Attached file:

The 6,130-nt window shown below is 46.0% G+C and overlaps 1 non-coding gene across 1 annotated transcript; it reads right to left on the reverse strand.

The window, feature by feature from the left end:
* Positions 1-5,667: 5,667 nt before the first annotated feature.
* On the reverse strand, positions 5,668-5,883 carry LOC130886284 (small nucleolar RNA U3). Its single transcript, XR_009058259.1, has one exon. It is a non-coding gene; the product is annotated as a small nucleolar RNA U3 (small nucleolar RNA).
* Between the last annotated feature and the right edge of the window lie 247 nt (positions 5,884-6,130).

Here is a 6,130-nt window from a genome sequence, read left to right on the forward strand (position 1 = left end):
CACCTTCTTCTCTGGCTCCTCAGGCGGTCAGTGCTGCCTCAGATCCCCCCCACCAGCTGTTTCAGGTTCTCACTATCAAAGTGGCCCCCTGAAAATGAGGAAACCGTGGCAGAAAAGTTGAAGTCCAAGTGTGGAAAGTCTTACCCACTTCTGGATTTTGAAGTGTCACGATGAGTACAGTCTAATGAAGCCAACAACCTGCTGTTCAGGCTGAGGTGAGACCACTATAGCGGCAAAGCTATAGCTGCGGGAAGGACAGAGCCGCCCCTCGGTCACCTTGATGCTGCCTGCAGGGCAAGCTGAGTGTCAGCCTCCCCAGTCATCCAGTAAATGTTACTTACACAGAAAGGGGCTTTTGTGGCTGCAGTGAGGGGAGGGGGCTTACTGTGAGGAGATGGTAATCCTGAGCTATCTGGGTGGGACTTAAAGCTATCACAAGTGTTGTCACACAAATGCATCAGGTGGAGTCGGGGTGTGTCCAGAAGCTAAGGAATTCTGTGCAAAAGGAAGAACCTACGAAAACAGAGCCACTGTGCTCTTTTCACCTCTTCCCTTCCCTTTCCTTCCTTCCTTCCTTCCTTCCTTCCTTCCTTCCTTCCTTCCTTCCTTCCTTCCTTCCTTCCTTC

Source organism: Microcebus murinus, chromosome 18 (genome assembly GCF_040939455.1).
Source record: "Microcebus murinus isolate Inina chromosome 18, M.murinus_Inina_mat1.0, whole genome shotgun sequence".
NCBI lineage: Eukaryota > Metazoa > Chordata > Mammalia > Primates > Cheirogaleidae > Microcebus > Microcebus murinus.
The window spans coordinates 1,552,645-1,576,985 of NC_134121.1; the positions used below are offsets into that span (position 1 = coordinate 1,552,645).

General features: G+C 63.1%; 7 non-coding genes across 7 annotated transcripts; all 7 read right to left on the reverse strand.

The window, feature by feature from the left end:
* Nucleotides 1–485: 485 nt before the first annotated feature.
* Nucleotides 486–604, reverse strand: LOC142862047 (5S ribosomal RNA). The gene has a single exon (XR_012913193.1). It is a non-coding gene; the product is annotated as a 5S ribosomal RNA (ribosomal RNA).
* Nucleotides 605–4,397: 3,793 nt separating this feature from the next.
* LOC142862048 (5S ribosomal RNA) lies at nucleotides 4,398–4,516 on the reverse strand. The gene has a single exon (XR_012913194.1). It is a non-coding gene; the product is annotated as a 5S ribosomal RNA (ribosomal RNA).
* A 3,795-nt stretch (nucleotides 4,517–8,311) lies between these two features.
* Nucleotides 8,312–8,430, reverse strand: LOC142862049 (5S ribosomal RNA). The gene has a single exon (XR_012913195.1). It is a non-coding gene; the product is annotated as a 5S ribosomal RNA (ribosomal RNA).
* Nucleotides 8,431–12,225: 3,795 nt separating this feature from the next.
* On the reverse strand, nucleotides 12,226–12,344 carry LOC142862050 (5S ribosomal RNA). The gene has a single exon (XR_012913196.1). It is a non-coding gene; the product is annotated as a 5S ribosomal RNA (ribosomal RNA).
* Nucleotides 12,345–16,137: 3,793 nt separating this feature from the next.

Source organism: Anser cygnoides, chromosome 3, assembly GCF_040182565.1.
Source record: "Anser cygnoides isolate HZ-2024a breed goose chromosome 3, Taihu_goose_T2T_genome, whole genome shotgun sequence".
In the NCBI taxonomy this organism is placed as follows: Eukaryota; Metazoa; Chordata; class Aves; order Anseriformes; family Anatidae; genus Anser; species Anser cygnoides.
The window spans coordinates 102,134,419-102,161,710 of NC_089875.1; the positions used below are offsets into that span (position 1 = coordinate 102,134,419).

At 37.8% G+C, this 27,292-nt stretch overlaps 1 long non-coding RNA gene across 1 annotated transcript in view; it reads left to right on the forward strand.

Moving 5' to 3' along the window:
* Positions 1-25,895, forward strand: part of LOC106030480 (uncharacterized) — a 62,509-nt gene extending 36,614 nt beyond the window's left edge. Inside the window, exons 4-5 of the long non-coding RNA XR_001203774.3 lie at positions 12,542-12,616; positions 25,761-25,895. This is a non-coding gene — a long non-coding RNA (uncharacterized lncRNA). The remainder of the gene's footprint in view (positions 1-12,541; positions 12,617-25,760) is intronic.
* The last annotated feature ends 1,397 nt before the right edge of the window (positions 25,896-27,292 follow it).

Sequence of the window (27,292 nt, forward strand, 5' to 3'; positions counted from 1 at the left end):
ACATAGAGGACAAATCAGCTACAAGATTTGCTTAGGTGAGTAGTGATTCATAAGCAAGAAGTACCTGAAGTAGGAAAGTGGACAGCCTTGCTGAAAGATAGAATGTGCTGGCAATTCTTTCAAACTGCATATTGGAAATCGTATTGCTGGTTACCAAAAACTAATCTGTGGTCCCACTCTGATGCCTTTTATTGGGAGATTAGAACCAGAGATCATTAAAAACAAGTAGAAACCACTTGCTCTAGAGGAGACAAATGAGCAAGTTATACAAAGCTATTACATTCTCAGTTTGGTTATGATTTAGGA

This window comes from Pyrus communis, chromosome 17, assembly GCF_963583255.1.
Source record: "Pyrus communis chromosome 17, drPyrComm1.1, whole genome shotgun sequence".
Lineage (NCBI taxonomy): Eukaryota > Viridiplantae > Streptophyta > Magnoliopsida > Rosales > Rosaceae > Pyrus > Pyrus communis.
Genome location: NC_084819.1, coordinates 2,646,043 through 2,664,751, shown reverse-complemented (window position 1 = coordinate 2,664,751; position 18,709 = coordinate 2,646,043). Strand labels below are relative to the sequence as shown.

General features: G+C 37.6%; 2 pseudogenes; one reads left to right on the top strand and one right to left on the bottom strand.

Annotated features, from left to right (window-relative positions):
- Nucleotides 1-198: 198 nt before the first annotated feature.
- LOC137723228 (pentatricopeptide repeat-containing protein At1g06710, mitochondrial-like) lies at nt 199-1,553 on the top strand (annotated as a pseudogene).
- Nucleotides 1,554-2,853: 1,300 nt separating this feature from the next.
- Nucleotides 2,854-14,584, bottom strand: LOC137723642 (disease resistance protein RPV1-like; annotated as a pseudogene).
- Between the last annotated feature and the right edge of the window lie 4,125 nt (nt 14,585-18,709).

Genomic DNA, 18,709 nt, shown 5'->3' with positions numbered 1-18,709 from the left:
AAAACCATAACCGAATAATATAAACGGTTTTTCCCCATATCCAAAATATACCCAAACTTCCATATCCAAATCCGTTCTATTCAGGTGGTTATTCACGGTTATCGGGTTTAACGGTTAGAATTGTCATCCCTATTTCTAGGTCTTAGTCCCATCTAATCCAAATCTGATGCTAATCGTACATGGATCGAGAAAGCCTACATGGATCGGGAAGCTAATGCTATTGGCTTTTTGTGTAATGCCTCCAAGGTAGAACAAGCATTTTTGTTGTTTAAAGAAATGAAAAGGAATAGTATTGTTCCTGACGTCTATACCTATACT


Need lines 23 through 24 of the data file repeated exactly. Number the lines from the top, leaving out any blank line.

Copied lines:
Source organism: Anser cygnoides, chromosome 3, assembly GCF_040182565.1.
Source record: "Anser cygnoides isolate HZ-2024a breed goose chromosome 3, Taihu_goose_T2T_genome, whole genome shotgun sequence".